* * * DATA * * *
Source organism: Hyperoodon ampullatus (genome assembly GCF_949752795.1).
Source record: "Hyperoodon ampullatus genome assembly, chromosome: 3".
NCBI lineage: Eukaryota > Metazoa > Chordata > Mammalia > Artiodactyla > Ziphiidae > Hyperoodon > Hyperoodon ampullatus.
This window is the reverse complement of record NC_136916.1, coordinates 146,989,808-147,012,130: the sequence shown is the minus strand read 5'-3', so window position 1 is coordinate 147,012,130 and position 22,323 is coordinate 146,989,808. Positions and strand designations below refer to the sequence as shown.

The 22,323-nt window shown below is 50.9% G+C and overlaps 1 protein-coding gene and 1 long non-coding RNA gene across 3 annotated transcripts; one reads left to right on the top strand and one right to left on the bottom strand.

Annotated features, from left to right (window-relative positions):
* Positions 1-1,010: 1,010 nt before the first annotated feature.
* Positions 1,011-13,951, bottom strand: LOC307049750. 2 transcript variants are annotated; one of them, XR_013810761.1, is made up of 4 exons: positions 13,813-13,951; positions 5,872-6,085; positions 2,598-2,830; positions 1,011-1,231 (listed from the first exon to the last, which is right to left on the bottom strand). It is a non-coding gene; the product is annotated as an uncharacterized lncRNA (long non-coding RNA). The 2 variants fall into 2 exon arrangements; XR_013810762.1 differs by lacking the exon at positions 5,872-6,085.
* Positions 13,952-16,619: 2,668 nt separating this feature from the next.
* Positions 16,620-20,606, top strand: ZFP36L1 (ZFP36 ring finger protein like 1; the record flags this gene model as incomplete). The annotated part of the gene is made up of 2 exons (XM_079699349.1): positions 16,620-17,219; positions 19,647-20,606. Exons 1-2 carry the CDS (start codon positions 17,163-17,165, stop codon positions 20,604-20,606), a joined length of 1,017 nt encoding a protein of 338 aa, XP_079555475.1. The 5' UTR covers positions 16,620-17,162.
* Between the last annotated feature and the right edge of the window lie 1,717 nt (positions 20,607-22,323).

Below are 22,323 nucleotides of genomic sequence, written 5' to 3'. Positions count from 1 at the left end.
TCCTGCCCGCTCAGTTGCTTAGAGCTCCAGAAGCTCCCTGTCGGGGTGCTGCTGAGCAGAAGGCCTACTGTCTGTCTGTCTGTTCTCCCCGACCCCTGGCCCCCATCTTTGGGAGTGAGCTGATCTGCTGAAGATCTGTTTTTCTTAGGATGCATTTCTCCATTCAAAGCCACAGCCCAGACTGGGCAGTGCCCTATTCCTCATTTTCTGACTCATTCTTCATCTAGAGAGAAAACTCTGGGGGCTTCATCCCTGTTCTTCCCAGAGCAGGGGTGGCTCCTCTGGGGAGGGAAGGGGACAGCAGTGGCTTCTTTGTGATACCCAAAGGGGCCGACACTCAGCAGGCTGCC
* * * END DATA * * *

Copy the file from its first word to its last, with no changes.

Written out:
Source organism: Hyperoodon ampullatus (genome assembly GCF_949752795.1).
Source record: "Hyperoodon ampullatus genome assembly, chromosome: 3".
NCBI lineage: Eukaryota > Metazoa > Chordata > Mammalia > Artiodactyla > Ziphiidae > Hyperoodon > Hyperoodon ampullatus.
This window is the reverse complement of record NC_136916.1, coordinates 146,989,808-147,012,130: the sequence shown is the minus strand read 5'-3', so window position 1 is coordinate 147,012,130 and position 22,323 is coordinate 146,989,808. Positions and strand designations below refer to the sequence as shown.

The 22,323-nt window shown below is 50.9% G+C and overlaps 1 protein-coding gene and 1 long non-coding RNA gene across 3 annotated transcripts; one reads left to right on the top strand and one right to left on the bottom strand.

Annotated features, from left to right (window-relative positions):
* Positions 1-1,010: 1,010 nt before the first annotated feature.
* Positions 1,011-13,951, bottom strand: LOC307049750. 2 transcript variants are annotated; one of them, XR_013810761.1, is made up of 4 exons: positions 13,813-13,951; positions 5,872-6,085; positions 2,598-2,830; positions 1,011-1,231 (listed from the first exon to the last, which is right to left on the bottom strand). It is a non-coding gene; the product is annotated as an uncharacterized lncRNA (long non-coding RNA). The 2 variants fall into 2 exon arrangements; XR_013810762.1 differs by lacking the exon at positions 5,872-6,085.
* Positions 13,952-16,619: 2,668 nt separating this feature from the next.
* Positions 16,620-20,606, top strand: ZFP36L1 (ZFP36 ring finger protein like 1; the record flags this gene model as incomplete). The annotated part of the gene is made up of 2 exons (XM_079699349.1): positions 16,620-17,219; positions 19,647-20,606. Exons 1-2 carry the CDS (start codon positions 17,163-17,165, stop codon positions 20,604-20,606), a joined length of 1,017 nt encoding a protein of 338 aa, XP_079555475.1. The 5' UTR covers positions 16,620-17,162.
* Between the last annotated feature and the right edge of the window lie 1,717 nt (positions 20,607-22,323).

Below are 22,323 nucleotides of genomic sequence, written 5' to 3'. Positions count from 1 at the left end.
TCCTGCCCGCTCAGTTGCTTAGAGCTCCAGAAGCTCCCTGTCGGGGTGCTGCTGAGCAGAAGGCCTACTGTCTGTCTGTCTGTTCTCCCCGACCCCTGGCCCCCATCTTTGGGAGTGAGCTGATCTGCTGAAGATCTGTTTTTCTTAGGATGCATTTCTCCATTCAAAGCCACAGCCCAGACTGGGCAGTGCCCTATTCCTCATTTTCTGACTCATTCTTCATCTAGAGAGAAAACTCTGGGGGCTTCATCCCTGTTCTTCCCAGAGCAGGGGTGGCTCCTCTGGGGAGGGAAGGGGACAGCAGTGGCTTCTTTGTGATACCCAAAGGGGCCGACACTCAGCAGGCTGCC